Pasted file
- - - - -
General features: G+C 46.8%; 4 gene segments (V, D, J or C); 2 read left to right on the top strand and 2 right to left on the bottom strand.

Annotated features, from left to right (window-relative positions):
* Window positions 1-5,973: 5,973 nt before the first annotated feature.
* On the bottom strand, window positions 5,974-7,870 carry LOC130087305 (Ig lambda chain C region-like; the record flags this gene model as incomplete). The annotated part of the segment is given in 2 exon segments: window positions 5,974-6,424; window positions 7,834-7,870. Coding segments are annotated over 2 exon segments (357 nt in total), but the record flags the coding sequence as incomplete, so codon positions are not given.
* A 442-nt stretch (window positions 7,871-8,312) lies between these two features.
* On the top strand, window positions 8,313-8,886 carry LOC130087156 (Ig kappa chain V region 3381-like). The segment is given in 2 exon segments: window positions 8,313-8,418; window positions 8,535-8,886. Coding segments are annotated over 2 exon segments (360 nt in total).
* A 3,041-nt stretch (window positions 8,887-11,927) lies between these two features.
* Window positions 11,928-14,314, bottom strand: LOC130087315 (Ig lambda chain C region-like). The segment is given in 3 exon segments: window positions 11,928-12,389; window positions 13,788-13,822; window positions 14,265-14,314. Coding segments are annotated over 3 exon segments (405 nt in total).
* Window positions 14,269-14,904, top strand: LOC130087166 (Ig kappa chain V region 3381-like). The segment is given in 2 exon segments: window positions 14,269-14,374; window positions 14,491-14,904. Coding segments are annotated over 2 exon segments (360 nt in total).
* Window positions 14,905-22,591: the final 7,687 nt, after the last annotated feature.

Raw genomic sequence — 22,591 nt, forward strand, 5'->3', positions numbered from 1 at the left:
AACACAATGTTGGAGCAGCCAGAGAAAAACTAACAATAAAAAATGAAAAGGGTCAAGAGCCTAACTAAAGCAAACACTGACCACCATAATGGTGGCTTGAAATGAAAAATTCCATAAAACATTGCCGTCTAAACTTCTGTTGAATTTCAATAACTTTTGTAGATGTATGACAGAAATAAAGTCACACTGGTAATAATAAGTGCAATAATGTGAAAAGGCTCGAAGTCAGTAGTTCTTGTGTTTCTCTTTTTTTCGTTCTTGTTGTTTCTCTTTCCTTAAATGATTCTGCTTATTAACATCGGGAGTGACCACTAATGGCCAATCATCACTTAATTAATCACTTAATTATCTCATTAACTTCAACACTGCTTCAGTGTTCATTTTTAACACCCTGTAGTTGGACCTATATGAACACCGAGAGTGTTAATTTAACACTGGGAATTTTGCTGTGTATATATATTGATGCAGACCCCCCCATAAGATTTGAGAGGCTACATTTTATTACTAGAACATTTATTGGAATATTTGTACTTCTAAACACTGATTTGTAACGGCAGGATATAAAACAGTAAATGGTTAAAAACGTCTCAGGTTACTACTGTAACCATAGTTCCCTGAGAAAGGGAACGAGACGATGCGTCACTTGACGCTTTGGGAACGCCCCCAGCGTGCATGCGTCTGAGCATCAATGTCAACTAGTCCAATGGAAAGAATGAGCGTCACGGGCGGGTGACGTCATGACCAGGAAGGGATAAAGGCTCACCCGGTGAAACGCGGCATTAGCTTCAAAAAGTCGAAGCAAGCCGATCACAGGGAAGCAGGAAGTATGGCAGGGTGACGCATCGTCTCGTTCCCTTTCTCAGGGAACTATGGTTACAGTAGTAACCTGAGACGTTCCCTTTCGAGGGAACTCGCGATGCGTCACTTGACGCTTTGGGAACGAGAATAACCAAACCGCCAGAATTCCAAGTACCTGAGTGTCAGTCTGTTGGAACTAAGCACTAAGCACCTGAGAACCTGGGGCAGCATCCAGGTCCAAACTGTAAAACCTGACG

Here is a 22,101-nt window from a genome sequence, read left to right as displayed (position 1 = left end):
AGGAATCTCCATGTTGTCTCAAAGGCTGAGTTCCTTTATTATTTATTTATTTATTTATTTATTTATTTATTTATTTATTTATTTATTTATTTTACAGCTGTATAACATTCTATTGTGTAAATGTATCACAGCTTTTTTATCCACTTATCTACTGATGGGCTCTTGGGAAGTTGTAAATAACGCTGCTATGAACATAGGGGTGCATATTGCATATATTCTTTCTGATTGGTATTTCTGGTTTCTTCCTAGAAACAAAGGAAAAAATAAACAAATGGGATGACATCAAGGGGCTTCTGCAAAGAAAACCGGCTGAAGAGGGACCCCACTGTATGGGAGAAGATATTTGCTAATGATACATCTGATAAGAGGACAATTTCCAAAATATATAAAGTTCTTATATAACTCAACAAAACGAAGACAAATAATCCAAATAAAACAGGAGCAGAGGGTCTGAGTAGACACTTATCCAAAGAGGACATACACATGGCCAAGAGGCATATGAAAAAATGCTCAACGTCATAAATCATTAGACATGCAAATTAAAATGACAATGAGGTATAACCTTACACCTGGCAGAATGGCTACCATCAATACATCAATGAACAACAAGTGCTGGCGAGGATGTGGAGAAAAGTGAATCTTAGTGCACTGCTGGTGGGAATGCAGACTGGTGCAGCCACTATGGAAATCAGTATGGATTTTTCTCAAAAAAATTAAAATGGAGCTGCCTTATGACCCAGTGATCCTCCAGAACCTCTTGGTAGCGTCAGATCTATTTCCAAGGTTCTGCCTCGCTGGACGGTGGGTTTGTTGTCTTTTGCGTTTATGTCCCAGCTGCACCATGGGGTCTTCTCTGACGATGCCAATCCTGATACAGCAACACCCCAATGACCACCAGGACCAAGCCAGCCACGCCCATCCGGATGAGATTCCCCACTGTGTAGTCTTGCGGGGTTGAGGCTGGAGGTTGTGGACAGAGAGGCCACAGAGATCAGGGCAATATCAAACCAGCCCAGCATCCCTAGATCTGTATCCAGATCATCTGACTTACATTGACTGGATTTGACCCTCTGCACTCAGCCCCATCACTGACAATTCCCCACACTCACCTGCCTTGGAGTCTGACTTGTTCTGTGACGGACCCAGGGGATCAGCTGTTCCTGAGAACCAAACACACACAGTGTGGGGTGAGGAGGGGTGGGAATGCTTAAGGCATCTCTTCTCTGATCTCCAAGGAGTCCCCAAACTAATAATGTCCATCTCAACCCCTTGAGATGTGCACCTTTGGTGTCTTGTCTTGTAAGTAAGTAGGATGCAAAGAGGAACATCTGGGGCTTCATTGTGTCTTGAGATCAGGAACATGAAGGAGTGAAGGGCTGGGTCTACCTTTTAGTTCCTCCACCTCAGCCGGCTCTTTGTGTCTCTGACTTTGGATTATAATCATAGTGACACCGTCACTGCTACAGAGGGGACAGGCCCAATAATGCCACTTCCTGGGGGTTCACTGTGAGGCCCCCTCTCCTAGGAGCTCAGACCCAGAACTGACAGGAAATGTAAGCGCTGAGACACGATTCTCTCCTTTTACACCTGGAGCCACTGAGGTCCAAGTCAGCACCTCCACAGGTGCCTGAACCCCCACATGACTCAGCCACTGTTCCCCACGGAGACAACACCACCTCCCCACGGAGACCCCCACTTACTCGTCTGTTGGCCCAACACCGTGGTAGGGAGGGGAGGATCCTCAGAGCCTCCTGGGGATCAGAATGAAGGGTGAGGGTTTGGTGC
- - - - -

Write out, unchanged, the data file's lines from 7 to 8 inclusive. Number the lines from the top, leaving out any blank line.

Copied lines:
* A 3,041-nt stretch (window positions 8,887-11,927) lies between these two features.
* Window positions 11,928-14,314, bottom strand: LOC130087315 (Ig lambda chain C region-like). The segment is given in 3 exon segments: window positions 11,928-12,389; window positions 13,788-13,822; window positions 14,265-14,314. Coding segments are annotated over 3 exon segments (405 nt in total).